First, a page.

Art: the basis of

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Joy of Doing

A carpenter's son, perhaps not even two years old, sitting near his father who is working with his tools, sees him using a hammer. One day he picks up the hammer and starts banging it around; probably in a manner that suggests he is making something. It is unlikely that he has any such concrete objective in mind. He is unaware of the purpose of the tool, as it is understood by his father. Yet he derives pleasure and satisfaction from the very exercise of doing something using the hammer, the use of his muscles, the movement of hands, shoulders and fingers.
Different activities provide different kinds of satisfaction to different parts of the body. Using a carpenter's tool evokes one kind of response, and using colours, a brush, pencil and paper, another kind of feeling. Apart from various other aspects of an activity, the mere using of the material, of doing something, is by itself a pleasurable experience.

Joy of Accomplishment

Most people, adults as well as children, derive great sense of satisfaction from the completion of an activity of creating some object. Tools, clay, painting material, if made easily available, are taken as a challenge by children, as if it were an invitation saying: Come on! Can you do something with us? Can you make something? The child cannot resist such a challenge, he or she picks up the material, makes something, and says to herself or himself: See, I have done it! This sense of satisfaction, that I have accomplished something', is a source of self-confidence for the child. An interesting proof of this phenomenon is the expression you witness on the faces of the children when they go on staring at their own paintings in an exhibition of their work arranged in their school. I had observed that at the time of the opening of these exhibitions the first things children did was to go and stand in front of their paintings and admire them. I heard them make comments such as: Oh! Look, this is my painting. How nice it is!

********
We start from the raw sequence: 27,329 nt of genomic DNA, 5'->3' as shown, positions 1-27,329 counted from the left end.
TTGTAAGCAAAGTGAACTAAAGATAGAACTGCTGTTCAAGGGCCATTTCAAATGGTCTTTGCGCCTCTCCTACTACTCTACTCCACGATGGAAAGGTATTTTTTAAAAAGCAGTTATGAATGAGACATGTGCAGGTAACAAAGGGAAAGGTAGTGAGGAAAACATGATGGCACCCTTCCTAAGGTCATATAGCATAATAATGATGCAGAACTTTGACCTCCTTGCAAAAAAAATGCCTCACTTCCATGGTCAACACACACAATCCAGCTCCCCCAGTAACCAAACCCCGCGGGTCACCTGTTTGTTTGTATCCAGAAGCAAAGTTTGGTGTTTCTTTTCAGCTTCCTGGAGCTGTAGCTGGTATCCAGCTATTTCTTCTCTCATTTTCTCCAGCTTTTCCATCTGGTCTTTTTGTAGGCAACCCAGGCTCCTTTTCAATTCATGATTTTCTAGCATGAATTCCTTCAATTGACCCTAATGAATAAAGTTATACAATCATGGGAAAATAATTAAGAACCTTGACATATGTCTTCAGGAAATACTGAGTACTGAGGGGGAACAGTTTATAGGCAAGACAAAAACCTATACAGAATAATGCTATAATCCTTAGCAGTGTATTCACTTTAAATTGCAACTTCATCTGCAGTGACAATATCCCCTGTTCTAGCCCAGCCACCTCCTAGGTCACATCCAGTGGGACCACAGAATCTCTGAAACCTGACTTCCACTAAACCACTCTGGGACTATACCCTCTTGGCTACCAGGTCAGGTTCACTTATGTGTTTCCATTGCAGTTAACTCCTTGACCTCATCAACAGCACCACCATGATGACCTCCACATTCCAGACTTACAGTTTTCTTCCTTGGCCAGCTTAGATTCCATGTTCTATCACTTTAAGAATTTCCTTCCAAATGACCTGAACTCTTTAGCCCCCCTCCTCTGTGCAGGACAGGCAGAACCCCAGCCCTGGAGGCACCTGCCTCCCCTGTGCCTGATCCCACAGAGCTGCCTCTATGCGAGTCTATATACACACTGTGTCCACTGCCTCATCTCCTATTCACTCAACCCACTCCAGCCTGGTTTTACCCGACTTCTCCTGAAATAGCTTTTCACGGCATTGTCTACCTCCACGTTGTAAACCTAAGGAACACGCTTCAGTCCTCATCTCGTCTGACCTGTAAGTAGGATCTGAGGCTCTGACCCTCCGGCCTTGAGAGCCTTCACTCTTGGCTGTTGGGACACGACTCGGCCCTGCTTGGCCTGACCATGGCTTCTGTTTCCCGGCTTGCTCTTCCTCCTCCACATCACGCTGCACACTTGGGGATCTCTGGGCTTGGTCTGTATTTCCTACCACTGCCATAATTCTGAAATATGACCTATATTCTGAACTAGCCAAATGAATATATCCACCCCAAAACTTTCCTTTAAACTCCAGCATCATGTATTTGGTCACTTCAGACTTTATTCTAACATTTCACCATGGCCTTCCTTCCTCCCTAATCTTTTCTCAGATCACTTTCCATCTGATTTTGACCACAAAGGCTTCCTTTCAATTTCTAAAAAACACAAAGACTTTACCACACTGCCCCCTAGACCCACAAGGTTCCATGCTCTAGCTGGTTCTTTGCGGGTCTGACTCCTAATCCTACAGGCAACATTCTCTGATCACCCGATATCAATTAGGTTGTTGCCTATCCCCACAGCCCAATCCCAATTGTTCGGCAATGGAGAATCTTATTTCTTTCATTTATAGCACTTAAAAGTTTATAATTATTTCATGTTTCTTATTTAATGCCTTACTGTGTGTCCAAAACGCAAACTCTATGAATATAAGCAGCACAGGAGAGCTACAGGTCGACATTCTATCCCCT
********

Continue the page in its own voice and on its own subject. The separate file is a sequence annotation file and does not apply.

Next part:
Child's Language

Although children do not have the language of words to a degree that would make them express much of what they have stored within themselves, they do have a language which allows them to express their experiences and tell stories fairly effectively. The fact is that their experiences and stories are generally made up with visual forms. For instance, if there is a hill in a story, it will be made up of a symbolic shape of a hill and not in the form of the word, hill. They will feel satisfied only if they are able to express something as it exists in their inner experience and emotions. There is often no word for a picture in their heads only concrete forms, through which alone they can tell their stories adequately. Hence, for children expressing themselves through the language of forms is more satisfying than doing so by the language of words. To be able to express their feelings and experiences successfully is a source of joy and fulfilment.